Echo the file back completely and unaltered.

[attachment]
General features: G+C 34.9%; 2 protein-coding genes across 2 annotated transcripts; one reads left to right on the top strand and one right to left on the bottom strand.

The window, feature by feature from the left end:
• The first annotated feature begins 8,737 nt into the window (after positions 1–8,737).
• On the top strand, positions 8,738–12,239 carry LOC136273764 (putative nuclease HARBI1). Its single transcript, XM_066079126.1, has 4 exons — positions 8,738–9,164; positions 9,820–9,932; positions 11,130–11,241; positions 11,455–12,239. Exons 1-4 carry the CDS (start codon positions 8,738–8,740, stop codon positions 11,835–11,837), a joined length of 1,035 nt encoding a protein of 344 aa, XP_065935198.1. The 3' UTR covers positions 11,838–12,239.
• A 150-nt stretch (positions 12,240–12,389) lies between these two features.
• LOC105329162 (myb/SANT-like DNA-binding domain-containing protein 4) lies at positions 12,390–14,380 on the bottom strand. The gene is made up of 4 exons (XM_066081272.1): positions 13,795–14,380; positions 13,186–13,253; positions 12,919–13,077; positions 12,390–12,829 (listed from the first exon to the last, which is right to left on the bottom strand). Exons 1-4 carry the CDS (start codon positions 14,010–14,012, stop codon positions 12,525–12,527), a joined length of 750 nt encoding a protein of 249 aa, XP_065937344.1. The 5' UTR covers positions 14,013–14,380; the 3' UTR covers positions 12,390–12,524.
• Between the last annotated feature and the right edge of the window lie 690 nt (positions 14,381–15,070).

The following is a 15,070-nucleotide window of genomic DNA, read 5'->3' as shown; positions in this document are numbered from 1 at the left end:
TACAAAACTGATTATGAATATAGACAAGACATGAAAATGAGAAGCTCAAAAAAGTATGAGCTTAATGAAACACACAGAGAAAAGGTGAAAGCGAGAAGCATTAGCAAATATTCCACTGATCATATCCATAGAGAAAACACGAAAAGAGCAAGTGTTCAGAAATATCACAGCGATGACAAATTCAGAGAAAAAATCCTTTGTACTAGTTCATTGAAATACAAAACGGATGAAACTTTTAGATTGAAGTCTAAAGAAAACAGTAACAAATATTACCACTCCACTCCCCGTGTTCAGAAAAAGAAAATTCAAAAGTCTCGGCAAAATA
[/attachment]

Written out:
General features: G+C 34.9%; 2 protein-coding genes across 2 annotated transcripts; one reads left to right on the top strand and one right to left on the bottom strand.

The window, feature by feature from the left end:
• The first annotated feature begins 8,737 nt into the window (after positions 1–8,737).
• On the top strand, positions 8,738–12,239 carry LOC136273764 (putative nuclease HARBI1). Its single transcript, XM_066079126.1, has 4 exons — positions 8,738–9,164; positions 9,820–9,932; positions 11,130–11,241; positions 11,455–12,239. Exons 1-4 carry the CDS (start codon positions 8,738–8,740, stop codon positions 11,835–11,837), a joined length of 1,035 nt encoding a protein of 344 aa, XP_065935198.1. The 3' UTR covers positions 11,838–12,239.
• A 150-nt stretch (positions 12,240–12,389) lies between these two features.
• LOC105329162 (myb/SANT-like DNA-binding domain-containing protein 4) lies at positions 12,390–14,380 on the bottom strand. The gene is made up of 4 exons (XM_066081272.1): positions 13,795–14,380; positions 13,186–13,253; positions 12,919–13,077; positions 12,390–12,829 (listed from the first exon to the last, which is right to left on the bottom strand). Exons 1-4 carry the CDS (start codon positions 14,010–14,012, stop codon positions 12,525–12,527), a joined length of 750 nt encoding a protein of 249 aa, XP_065937344.1. The 5' UTR covers positions 14,013–14,380; the 3' UTR covers positions 12,390–12,524.
• Between the last annotated feature and the right edge of the window lie 690 nt (positions 14,381–15,070).

The following is a 15,070-nucleotide window of genomic DNA, read 5'->3' as shown; positions in this document are numbered from 1 at the left end:
TACAAAACTGATTATGAATATAGACAAGACATGAAAATGAGAAGCTCAAAAAAGTATGAGCTTAATGAAACACACAGAGAAAAGGTGAAAGCGAGAAGCATTAGCAAATATTCCACTGATCATATCCATAGAGAAAACACGAAAAGAGCAAGTGTTCAGAAATATCACAGCGATGACAAATTCAGAGAAAAAATCCTTTGTACTAGTTCATTGAAATACAAAACGGATGAAACTTTTAGATTGAAGTCTAAAGAAAACAGTAACAAATATTACCACTCCACTCCCCGTGTTCAGAAAAAGAAAATTCAAAAGTCTCGGCAAAATA